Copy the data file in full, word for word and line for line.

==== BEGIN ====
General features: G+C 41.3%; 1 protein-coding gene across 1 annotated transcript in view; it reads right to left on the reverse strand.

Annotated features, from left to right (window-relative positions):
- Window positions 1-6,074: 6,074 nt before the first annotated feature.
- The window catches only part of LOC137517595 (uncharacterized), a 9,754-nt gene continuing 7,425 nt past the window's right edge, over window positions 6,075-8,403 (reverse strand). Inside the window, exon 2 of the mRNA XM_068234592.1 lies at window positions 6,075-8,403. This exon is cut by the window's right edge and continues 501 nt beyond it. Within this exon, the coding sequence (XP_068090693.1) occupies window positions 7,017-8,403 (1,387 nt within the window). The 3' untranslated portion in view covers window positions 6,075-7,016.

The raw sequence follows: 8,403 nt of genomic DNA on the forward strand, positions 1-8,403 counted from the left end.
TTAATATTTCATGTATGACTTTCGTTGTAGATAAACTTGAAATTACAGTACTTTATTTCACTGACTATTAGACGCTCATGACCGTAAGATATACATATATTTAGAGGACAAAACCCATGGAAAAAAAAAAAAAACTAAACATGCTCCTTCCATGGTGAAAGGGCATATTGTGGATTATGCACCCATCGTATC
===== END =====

General features: G+C 41.3%; 1 protein-coding gene across 1 annotated transcript in view; it reads right to left on the reverse strand.

Annotated features, from left to right (window-relative positions):
- Window positions 1-6,074: 6,074 nt before the first annotated feature.
- The window catches only part of LOC137517595 (uncharacterized), a 9,754-nt gene continuing 7,425 nt past the window's right edge, over window positions 6,075-8,403 (reverse strand). Inside the window, exon 2 of the mRNA XM_068234592.1 lies at window positions 6,075-8,403. This exon is cut by the window's right edge and continues 501 nt beyond it. Within this exon, the coding sequence (XP_068090693.1) occupies window positions 7,017-8,403 (1,387 nt within the window). The 3' untranslated portion in view covers window positions 6,075-7,016.

The raw sequence follows: 8,403 nt of genomic DNA on the forward strand, positions 1-8,403 counted from the left end.
TTAATATTTCATGTATGACTTTCGTTGTAGATAAACTTGAAATTACAGTACTTTATTTCACTGACTATTAGACGCTCATGACCGTAAGATATACATATATTTAGAGGACAAAACCCATGGAAAAAAAAAAAAAACTAAACATGCTCCTTCCATGGTGAAAGGGCATATTGTGGATTATGCACCCATCGTATC